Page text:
Has Detroit brought its own destruction?
Witold Rybczynski has composed a wonderful photo essay in defense of the rich history of Detroit, and how this history is being not only neglected but misused by its own inhabitants. In it, he portrays a list of historical buildings, once miraculous sights designed by top-notch architects, and how they are viewed/used now. In an architect’s opinion, it’s maddening that people could turn an historic theatre into a parking garage as has been done to the old theatre of Detroit. A zealous example of the entirety of the photo essay.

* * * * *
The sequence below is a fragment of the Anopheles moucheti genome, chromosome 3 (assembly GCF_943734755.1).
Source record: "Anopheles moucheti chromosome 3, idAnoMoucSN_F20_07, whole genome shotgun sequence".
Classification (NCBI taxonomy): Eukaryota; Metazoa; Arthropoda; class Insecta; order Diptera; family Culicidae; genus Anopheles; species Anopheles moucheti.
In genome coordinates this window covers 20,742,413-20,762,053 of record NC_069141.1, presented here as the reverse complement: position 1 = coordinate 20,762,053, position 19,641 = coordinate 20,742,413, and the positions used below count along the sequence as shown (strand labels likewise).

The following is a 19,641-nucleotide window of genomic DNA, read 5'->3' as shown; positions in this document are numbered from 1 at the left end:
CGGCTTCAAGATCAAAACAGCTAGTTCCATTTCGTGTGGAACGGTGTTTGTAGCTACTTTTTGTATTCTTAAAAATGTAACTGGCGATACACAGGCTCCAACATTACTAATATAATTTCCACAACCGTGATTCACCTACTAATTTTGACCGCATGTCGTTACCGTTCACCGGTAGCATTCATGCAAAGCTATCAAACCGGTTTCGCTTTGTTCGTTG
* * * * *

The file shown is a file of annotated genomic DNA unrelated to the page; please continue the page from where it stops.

Looking at the relationships between Rybczynski’s photos and captioning (in reference to McCloud’s book “Understanding Comics and the metaphorical language of Susan Sontag), I can see an inter-dependent relationship between word and image. I believe that Rybczynski’s highly realistic photos can speak thousands of words about the city of Detroit, but the fact remains that his wording is also equally important. You can’t have only the pictures and receive the factual, historical data. Likewise, you can’t fully appreciate the ruins of Detroit without a mental image to bolster that thought to your brain. The images capture precisely what is going on in this current economically driven world, and how that world has driven Detroit from an economic machine to an old rusting car in the woods somewhere. With an aspect-to-aspect relationship between frames, the author keeps the attention at the holistic nature of the essay while providing a vast amount of information about this category. The pictures have claimed their spot among other developing nation photos in proving to the rest of us just how wonderful our own sheltered cities are. It’s quite right to say that Rybczynski’s photo essay is a bold example of the aggressive and provocative nature of picture taking, having all-but taken pictures of dead homeless in abandoned warehouses. The political stance upon this photo essay is hard to follow. Is Rybczynski uplifting or lowering his viewers’ opinion of the city of Detroit? As he puts it, Detroit isn’t “Down and Out.” But how so? The essay does little to suggest any change implemented.